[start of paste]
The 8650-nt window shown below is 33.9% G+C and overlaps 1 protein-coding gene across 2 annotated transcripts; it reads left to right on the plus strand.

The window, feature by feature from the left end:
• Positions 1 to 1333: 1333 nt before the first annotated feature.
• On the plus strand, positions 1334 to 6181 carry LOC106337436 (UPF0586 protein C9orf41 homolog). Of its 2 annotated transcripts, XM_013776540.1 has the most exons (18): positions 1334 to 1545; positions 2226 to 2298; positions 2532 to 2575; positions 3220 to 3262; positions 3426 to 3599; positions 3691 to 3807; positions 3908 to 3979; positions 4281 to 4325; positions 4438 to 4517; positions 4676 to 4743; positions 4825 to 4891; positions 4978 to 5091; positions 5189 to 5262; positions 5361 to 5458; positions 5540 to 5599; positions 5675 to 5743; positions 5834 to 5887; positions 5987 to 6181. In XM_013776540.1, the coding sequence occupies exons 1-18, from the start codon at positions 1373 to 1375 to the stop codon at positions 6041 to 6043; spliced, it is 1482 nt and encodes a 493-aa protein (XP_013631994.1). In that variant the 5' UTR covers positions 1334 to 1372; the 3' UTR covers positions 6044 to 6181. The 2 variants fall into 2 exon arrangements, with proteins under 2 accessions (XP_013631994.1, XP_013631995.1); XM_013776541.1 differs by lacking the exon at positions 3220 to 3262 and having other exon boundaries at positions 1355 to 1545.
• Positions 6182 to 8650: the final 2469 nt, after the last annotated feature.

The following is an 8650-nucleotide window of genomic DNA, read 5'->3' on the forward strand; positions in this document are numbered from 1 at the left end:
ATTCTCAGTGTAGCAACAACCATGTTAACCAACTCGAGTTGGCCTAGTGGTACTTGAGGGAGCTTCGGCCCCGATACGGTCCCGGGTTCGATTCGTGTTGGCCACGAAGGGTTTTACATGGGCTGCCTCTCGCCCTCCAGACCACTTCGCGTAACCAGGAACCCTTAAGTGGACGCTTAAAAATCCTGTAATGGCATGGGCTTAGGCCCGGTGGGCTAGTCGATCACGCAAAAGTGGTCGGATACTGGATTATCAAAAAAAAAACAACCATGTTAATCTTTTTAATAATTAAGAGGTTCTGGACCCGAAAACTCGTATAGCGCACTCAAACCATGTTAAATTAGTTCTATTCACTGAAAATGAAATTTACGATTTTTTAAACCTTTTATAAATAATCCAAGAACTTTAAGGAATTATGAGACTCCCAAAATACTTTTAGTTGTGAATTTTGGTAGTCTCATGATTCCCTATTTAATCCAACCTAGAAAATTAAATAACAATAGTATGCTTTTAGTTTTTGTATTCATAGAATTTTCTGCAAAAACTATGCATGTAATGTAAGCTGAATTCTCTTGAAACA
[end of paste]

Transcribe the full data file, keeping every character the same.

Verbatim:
The 8650-nt window shown below is 33.9% G+C and overlaps 1 protein-coding gene across 2 annotated transcripts; it reads left to right on the plus strand.

The window, feature by feature from the left end:
• Positions 1 to 1333: 1333 nt before the first annotated feature.
• On the plus strand, positions 1334 to 6181 carry LOC106337436 (UPF0586 protein C9orf41 homolog). Of its 2 annotated transcripts, XM_013776540.1 has the most exons (18): positions 1334 to 1545; positions 2226 to 2298; positions 2532 to 2575; positions 3220 to 3262; positions 3426 to 3599; positions 3691 to 3807; positions 3908 to 3979; positions 4281 to 4325; positions 4438 to 4517; positions 4676 to 4743; positions 4825 to 4891; positions 4978 to 5091; positions 5189 to 5262; positions 5361 to 5458; positions 5540 to 5599; positions 5675 to 5743; positions 5834 to 5887; positions 5987 to 6181. In XM_013776540.1, the coding sequence occupies exons 1-18, from the start codon at positions 1373 to 1375 to the stop codon at positions 6041 to 6043; spliced, it is 1482 nt and encodes a 493-aa protein (XP_013631994.1). In that variant the 5' UTR covers positions 1334 to 1372; the 3' UTR covers positions 6044 to 6181. The 2 variants fall into 2 exon arrangements, with proteins under 2 accessions (XP_013631994.1, XP_013631995.1); XM_013776541.1 differs by lacking the exon at positions 3220 to 3262 and having other exon boundaries at positions 1355 to 1545.
• Positions 6182 to 8650: the final 2469 nt, after the last annotated feature.

The following is an 8650-nucleotide window of genomic DNA, read 5'->3' on the forward strand; positions in this document are numbered from 1 at the left end:
ATTCTCAGTGTAGCAACAACCATGTTAACCAACTCGAGTTGGCCTAGTGGTACTTGAGGGAGCTTCGGCCCCGATACGGTCCCGGGTTCGATTCGTGTTGGCCACGAAGGGTTTTACATGGGCTGCCTCTCGCCCTCCAGACCACTTCGCGTAACCAGGAACCCTTAAGTGGACGCTTAAAAATCCTGTAATGGCATGGGCTTAGGCCCGGTGGGCTAGTCGATCACGCAAAAGTGGTCGGATACTGGATTATCAAAAAAAAAACAACCATGTTAATCTTTTTAATAATTAAGAGGTTCTGGACCCGAAAACTCGTATAGCGCACTCAAACCATGTTAAATTAGTTCTATTCACTGAAAATGAAATTTACGATTTTTTAAACCTTTTATAAATAATCCAAGAACTTTAAGGAATTATGAGACTCCCAAAATACTTTTAGTTGTGAATTTTGGTAGTCTCATGATTCCCTATTTAATCCAACCTAGAAAATTAAATAACAATAGTATGCTTTTAGTTTTTGTATTCATAGAATTTTCTGCAAAAACTATGCATGTAATGTAAGCTGAATTCTCTTGAAACA